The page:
First Aid/Shock

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Shock can refer to a range of related medical conditions in which the victim's heart, lungs and blood cannot deliver oxygen to the body properly. Shock is not a diagnosis or condition, it is always a symptom of a larger problem, and is a medical emergency that requires immediate attention. One should never confuse true shock with a feeling of extreme surprise  – one does not lead to the other.

Key types of shock[edit | edit source]

Hypovolemic shock
caused by the rapid loss of blood from the blood vessels, either inside and outside the body
Cardiogenic shock
caused by failure of the heart to move blood adequately. This is typically caused by damaged heart muscle due to a heart attack
Distributive shock
caused by enlargement of the blood vessels so that the pressure within them drops
Anaphylactic shock
caused by an allergic reaction which forces fluid out of the blood vessels
Septic shock
caused by a severe infection which poisons the blood vessels, causing them to enlarge
Neurogenic shock
caused by a spinal cord injury, preventing the brain from communicating with blood vessels
Obstructive shock
caused by a blockage in a blood vessel, preventing blood from flowing past it.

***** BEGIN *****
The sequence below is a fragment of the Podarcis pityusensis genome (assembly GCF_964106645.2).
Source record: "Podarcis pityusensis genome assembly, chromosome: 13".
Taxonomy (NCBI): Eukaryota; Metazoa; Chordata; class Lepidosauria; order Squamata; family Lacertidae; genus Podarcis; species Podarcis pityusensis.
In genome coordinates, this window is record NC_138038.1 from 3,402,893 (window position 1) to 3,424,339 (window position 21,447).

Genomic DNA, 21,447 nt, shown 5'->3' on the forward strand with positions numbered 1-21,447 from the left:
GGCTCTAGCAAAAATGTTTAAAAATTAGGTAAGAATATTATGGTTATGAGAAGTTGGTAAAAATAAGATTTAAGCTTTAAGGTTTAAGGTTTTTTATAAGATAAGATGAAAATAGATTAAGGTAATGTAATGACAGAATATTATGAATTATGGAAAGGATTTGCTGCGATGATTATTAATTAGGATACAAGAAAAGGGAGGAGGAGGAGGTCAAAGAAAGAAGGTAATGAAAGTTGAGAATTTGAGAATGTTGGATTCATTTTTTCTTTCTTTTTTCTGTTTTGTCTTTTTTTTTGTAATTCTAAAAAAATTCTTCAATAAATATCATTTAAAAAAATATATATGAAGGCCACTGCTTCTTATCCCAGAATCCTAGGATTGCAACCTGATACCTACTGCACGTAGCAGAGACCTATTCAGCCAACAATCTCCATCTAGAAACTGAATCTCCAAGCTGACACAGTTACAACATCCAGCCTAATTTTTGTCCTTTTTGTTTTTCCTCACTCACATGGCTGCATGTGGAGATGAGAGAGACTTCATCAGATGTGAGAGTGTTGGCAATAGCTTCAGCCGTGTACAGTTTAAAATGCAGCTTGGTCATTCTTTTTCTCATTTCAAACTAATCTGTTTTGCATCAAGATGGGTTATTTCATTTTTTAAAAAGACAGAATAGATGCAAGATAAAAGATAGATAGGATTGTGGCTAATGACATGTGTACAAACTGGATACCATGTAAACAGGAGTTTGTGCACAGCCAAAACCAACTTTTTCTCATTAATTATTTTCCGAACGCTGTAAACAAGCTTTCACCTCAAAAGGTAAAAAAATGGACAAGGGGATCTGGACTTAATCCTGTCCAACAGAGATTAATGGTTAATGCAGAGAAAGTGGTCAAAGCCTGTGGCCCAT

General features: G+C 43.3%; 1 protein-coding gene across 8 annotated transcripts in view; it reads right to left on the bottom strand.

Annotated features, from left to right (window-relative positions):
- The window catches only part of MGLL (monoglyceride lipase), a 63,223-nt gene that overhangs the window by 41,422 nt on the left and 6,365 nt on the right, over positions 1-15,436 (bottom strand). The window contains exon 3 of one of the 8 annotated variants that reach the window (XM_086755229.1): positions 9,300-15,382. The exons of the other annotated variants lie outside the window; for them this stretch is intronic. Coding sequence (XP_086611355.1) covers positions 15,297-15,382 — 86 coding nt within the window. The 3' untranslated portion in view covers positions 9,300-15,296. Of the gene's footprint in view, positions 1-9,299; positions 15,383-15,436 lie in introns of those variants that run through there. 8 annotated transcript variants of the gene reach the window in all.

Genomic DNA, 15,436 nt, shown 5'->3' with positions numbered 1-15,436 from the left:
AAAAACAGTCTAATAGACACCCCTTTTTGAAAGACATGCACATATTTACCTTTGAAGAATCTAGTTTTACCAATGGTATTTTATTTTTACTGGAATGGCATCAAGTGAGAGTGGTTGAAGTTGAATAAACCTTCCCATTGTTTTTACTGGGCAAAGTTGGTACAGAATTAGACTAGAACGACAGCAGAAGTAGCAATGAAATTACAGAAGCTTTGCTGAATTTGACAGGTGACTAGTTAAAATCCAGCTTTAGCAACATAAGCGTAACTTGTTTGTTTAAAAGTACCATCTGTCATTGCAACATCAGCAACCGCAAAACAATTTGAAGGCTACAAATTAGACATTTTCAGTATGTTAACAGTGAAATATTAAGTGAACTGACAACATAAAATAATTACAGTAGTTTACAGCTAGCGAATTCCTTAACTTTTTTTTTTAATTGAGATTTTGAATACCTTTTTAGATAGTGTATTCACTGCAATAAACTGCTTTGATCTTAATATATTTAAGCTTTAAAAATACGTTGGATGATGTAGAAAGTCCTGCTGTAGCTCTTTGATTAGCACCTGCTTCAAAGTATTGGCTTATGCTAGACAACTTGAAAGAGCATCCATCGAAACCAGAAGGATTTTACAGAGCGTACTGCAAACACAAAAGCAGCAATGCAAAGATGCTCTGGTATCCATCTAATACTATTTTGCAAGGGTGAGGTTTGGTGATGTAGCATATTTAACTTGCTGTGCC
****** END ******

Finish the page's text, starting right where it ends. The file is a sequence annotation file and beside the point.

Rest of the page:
Regardless of type, the goals of the layperson rescuer are the same: prevent blood loss and preserve body temperature.

Recognition[edit | edit source]

The sooner a shock is recognized, the better the victim's outcome will be. Although signs of shock can range greatly, some common signs are:

Early Phases
  • A fast pulse
  • Pale, cool, clammy skin
  • Sweating
  • Flushed face
  • Anxiety or agitation
Developing phase
  • Ashen or blue skin on lips and nail beds
  • Cold, damp skin
  • Weakness and dizziness
  • Nausea and possibly vomiting
  • Thirst
  • Rapid, shallow breathing
  • Weak, very rapid, "thready" pulse
  • Confusion, disorientation
Advanced phases
  • Lack of pulse in wrists or feet
  • Restlessness and aggressiveness
  • Yawning and gasping for air
  • Unconsciousness
Final phase
  • Multiple organ failure
  • Cardiac arrest

Treatment[edit | edit source]

A healthcare provider checks the carotid pulse of a victim in the recovery position.

The most important treatment for shock of any variety is to try to maintain the blood flow to the body's vital organs (brain, heart, and lungs). To do this, lie the patient flat on the floor and raise their legs about 6–12 inches (15–30 cm) off the ground. Do not incline the victim's head, chest, or pelvis, as this brings no improvement and can cause harm.

Other important factors in the treatment of shock can be remembered by the simple mnemonic WARTS:

ABCs (Airway, Breathing, Circulation)
Rest and Reassurance
Treatment of underlying cause
Semiprone position (only if the victim would like to assume semiprone position; if unconscious do it)

Unconscious patients[edit | edit source]

Should a patient become unconscious, confirm that an ambulance has been called, and take the following steps:

  • Reassess the ABCs. Should any change occur, compensate with required treatment. (exception: Patient goes into cardiac arrest, begin CPR.)
  • As airway takes priority over other treatment, you should place them in the recovery position in order to ensure a patent airway.
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